Pizza is definitely one of my favorite things to make (and eat, for that matter). I make my own dough which, though pretty simple, is an extra step in the process. I love veggie pizzas so I usually have some work to do for the toppings as well (sauteeing mushrooms, roasting eggplant, etc.). Making my own sauce is an extra effort I just can’t get into. No more dishes!
I’m a little resentful of the powerful role that photography plays in today’s cooking. If I search a recipe on Pinterest, the results I’m most likely to click on are the crisp, bright, professional looking ones. Occasionally I’ll look over the recipe on the site I get sent to only to realize it’s poorly written, missing steps, or made with artificial ingredients I don’t routinely use (cake mix, seasoning packets, etc). Why do we make such a direct connection between good photography and good cooking? The two are actually completely unrelated.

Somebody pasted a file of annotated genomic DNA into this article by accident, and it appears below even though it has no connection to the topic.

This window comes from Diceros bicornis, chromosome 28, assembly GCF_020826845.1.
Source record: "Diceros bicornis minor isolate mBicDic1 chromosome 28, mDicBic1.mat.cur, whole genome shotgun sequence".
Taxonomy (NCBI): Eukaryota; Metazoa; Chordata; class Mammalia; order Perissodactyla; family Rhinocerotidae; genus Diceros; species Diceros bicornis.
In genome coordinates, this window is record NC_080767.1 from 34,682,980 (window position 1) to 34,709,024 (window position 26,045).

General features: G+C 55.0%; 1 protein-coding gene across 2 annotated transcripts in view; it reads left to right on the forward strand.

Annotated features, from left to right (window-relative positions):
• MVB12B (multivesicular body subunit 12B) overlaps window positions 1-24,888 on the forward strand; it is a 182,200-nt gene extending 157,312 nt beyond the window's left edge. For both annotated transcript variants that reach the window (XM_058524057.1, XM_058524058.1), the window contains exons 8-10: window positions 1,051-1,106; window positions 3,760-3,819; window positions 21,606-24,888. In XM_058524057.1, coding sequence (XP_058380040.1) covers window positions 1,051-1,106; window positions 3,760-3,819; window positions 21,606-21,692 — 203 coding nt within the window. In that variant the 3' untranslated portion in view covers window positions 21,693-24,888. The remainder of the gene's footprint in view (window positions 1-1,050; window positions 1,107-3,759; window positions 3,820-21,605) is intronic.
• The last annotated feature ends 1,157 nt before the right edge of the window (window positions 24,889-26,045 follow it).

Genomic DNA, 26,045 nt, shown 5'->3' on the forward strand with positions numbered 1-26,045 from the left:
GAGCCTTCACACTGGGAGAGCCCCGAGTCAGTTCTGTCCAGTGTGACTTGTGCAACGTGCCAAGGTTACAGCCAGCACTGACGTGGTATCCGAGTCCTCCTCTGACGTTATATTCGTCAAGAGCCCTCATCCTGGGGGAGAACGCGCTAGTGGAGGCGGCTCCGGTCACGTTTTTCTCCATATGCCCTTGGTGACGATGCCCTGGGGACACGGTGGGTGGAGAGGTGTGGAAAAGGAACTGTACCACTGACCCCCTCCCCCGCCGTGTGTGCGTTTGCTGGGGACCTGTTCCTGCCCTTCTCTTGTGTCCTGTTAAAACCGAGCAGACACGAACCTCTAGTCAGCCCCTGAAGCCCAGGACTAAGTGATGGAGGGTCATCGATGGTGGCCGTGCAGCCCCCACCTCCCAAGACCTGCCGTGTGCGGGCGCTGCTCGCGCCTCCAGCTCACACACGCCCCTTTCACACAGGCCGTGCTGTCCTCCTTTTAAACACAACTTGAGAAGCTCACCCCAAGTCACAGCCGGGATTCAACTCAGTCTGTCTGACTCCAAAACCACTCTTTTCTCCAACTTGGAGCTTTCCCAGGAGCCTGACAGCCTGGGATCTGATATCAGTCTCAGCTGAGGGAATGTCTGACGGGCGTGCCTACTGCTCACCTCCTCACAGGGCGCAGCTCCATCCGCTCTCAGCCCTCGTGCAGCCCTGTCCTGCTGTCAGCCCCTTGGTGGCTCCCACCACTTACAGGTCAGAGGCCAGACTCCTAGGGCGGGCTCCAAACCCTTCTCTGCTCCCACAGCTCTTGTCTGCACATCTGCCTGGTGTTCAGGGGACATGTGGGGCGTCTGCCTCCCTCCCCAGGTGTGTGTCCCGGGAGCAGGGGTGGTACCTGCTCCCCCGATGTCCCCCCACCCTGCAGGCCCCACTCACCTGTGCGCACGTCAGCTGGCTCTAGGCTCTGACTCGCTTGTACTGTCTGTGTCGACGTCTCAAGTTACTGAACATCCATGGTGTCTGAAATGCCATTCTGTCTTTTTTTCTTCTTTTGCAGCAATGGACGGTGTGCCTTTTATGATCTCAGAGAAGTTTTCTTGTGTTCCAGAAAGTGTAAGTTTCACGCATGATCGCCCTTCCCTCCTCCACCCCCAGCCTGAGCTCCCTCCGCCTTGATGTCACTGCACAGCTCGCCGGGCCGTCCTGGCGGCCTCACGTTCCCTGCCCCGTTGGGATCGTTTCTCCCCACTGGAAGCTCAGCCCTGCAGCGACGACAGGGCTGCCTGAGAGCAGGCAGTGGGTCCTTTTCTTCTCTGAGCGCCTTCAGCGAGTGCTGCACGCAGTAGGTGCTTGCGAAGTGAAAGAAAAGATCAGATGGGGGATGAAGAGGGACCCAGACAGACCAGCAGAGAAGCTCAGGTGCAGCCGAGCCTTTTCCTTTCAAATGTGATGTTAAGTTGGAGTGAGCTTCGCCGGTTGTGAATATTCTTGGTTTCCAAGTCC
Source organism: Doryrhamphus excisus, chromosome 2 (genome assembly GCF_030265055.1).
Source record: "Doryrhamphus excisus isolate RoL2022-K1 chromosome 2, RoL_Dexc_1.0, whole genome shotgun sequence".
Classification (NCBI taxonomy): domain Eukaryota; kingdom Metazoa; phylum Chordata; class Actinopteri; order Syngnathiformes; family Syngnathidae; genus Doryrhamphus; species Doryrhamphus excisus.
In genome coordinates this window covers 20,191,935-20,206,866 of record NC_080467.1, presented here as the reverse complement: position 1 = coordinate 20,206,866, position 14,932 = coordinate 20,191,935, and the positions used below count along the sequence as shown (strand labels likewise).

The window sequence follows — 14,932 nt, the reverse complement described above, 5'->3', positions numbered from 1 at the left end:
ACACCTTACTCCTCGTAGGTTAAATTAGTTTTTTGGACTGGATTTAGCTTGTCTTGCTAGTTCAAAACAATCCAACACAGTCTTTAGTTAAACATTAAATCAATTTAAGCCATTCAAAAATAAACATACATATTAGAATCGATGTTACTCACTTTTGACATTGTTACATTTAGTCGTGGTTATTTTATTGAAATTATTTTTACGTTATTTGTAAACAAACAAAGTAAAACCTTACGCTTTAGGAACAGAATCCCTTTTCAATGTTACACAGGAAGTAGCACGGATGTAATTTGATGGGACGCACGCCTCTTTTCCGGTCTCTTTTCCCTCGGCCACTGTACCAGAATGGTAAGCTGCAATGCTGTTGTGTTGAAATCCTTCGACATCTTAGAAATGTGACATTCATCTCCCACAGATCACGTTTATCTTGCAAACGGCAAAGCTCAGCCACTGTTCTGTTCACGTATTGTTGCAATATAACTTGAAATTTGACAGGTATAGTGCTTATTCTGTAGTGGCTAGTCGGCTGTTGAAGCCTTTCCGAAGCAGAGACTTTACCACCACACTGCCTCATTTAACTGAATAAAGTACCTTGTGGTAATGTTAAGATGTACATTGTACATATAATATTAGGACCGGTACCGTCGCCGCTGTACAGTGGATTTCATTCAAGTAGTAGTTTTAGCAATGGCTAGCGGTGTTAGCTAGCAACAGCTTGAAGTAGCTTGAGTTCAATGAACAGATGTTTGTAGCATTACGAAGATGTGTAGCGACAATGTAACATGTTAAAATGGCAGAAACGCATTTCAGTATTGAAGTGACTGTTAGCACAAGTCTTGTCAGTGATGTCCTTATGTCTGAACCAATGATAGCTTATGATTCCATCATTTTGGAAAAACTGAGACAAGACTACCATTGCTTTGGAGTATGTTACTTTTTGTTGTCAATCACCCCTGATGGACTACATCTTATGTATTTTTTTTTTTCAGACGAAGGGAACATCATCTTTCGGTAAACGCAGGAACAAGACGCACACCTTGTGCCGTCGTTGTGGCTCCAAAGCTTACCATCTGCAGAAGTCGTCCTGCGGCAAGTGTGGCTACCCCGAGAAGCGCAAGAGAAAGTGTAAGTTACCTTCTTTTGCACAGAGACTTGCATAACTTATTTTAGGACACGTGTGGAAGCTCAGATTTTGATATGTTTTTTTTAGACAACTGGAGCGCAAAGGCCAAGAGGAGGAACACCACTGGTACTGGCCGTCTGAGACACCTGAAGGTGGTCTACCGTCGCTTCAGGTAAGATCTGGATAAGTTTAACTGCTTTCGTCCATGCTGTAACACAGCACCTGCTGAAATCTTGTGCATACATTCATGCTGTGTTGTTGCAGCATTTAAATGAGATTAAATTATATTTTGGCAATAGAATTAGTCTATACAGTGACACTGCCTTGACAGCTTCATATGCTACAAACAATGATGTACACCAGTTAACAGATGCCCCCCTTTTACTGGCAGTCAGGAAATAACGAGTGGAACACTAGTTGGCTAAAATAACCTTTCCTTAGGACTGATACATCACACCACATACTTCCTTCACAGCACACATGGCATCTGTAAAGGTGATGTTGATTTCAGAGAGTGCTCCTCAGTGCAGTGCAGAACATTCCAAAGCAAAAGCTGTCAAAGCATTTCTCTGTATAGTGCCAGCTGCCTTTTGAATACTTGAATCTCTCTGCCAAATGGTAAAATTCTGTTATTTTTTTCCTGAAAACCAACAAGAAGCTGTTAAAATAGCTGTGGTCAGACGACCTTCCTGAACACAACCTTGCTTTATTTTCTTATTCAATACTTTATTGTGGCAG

I looked back at a few dinners on this blog from PB (pre-baby). I had no qualms about taking on a super involved recipe with tons of ingredients and steps – why not, I had the time and energy. Well I’ve always strived to keep this as authentic as possible, and all I have to share right now is a “cookie” that no one should eat except a teething baby, because it’s free of sweeteners. This means that this recipe only applies to probably 1 percent of you.